Professor Chris Werry
October 17 2018
RWS Essay #2
It seems like in today’s culture, one cannot go a day without hearing some sort of opinion on the impact of technology, and whether or not technology is overtaking our lives. In the article titled “I invested early in Google and Facebook. Now they terrify me.” by Roger Mcnamee, he makes the claim that “large social media and internet companies have faced a series of scandals over the past few years around issues such as privacy, monopoly power access to consumer information, fake news and media manipulation” (McNamee).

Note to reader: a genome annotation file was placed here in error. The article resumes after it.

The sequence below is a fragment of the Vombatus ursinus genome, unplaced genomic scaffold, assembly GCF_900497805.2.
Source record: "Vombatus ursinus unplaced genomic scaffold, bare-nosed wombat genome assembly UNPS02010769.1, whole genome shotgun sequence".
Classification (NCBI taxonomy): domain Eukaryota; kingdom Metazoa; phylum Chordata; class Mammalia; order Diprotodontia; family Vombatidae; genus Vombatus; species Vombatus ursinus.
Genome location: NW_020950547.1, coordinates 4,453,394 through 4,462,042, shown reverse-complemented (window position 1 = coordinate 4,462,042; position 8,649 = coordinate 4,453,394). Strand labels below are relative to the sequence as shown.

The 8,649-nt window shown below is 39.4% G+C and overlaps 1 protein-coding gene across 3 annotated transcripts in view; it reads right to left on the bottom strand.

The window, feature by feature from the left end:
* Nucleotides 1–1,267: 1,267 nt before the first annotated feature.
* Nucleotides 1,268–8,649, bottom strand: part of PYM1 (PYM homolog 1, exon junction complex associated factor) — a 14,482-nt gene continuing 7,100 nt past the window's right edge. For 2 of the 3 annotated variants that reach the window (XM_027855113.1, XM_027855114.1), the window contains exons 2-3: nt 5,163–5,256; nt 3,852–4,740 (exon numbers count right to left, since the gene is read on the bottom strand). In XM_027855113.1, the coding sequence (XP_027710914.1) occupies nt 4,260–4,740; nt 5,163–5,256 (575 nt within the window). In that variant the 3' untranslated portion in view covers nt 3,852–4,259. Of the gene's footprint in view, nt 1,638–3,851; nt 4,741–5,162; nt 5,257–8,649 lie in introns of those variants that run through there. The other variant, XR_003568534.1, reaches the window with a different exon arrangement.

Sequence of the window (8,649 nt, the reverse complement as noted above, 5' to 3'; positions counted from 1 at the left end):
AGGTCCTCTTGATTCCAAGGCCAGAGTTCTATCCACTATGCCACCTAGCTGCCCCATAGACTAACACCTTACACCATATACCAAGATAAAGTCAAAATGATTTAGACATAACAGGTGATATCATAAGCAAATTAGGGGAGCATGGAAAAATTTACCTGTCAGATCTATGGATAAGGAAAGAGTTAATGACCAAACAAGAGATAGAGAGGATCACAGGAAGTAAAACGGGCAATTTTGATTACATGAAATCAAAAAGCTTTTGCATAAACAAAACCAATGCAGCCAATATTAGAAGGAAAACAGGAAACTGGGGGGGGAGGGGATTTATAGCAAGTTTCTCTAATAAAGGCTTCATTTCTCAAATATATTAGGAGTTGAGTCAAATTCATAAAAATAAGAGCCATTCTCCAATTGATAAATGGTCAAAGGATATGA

Initially, McNamee does admit that social media has had a vast array of positive effects social media has had on our lives, but the positives do not outweigh the plethora of negatives. He introduced this idea when he says, “while the conveniences of smartphones has many benefits, the unintended consequences of well-intended product choices have become a menace to public health and to democracy” (McNamee). McNamee asserts his claim that the advertising aspect of social media is poisoning our minds, and creating an unwanted bias and influencing our political decisions. The author’s main claim is not that social media is the main issue, but the advertising that comes with it “the fault lies with advertising business models that drive companies to maximize attention at all costs, leading to ever more aggressive brain hacking” (McNamee). He makes the claim that social media itself is not the main issue, but the advertising that sways us to believe certain things and change our opinion and bias.